Workout of the Day--August 31, 2015
AMRAP in 20 Minutes
4 Thrusters (135/95)
8 Toes to bar
12 Box jumps (24/20)
200 m Run
Just Showing Up
We all have bad days. I had one last week. My lack of organization resulted in me not getting something done that I was supposed to do. That put me in a bad mood and changed my energy dynamic for the rest of the day. Instead of the joining the group class I had planned on, I spent two hours making only marginal progress on the administrative tasks I was working on. Frustrated that I didn't exercise OR get everything done that I needed to, I made poor choices around nutrition and had an extra cocktail. All of that resulted in a bad night's sleep and the setup for another day just like the one before.
I don't think that I am unique in this experience. It has happened to me time and time again. Sometimes those bad days can turn into a pattern resulting in a downward spiral that becomes increasingly difficult to pull out of. Does anybody know what I'm talking about here?
This cycle can start to feel hopeless and cause some serious self-doubt. It is not a fun place to be and it is not the person I want to be. But my extensive familiarity with this place has taught me one very important lesson. It only takes 1 good decision to turn everything around. Sometimes that step is calling a friend that will hold me accountable. Often, it is going for a run or a bike ride or hitting a workout. I know from talking to many of you that some days getting through the door at Catacombs is that decision for you. Showing up is the turning point that you know will help shift the momentum. You will hydrate better after working out and your dinner choices will be a little better. That extra cocktail won't be necessary and you will be more likely to go to bed than to stay up watching TV or pretending to work. The feeling of accomplishment feeds more good decisions and next thing you know you are back on the path to awesomeness.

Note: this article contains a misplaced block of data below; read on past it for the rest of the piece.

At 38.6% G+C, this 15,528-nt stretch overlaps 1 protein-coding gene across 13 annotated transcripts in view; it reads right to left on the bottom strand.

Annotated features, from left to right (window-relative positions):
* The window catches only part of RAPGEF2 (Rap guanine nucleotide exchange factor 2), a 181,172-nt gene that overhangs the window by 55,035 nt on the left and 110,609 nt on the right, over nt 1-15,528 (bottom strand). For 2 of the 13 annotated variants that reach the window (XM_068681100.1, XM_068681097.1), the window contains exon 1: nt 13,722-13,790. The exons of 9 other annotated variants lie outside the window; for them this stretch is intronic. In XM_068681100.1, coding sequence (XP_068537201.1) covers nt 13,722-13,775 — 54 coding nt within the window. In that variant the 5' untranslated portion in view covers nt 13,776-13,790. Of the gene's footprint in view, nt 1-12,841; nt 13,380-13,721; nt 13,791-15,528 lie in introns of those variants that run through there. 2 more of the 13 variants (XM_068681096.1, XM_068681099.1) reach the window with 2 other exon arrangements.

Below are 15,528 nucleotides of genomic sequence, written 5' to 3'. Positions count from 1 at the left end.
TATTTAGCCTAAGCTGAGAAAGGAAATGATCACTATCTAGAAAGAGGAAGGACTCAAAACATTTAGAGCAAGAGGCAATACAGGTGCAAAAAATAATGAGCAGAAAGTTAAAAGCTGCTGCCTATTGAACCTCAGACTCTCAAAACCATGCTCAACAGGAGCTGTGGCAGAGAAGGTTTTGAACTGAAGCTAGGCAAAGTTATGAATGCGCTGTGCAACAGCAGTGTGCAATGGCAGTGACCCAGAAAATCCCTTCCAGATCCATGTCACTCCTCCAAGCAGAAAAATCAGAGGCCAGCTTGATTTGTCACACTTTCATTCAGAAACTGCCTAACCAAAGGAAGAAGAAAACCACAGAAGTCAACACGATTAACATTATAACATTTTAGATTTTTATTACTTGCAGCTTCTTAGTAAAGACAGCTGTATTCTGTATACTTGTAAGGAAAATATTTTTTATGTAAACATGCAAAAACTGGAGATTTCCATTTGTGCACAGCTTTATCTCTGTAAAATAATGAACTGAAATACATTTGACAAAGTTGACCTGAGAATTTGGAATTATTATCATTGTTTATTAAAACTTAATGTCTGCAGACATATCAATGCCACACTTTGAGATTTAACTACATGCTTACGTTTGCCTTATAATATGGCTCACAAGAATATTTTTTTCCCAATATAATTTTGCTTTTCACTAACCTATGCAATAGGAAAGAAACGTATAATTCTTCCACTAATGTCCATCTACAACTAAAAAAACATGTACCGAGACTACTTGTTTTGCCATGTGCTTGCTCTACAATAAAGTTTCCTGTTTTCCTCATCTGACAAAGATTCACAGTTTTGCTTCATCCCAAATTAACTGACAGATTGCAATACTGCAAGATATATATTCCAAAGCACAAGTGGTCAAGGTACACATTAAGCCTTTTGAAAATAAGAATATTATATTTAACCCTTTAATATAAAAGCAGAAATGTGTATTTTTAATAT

Should every day be a "just showing up" day? Absolutely not. More times than not, you should show up prepared and mentally ready to tackle your workout. You should have the goals that you've set for yourself in the back of your mind and your focus should be crystal clear. We relentlessly record loads and times, calculate percentages, vary movements and time domains, and patiently practice skills; all to dial in the best workout and become better athletes. But if you come sneaking in the door at the start of class with shoes untied, a spinning mind or heavy heart, just looking for a kick in the pants to turn things around...well, we've got you covered there too.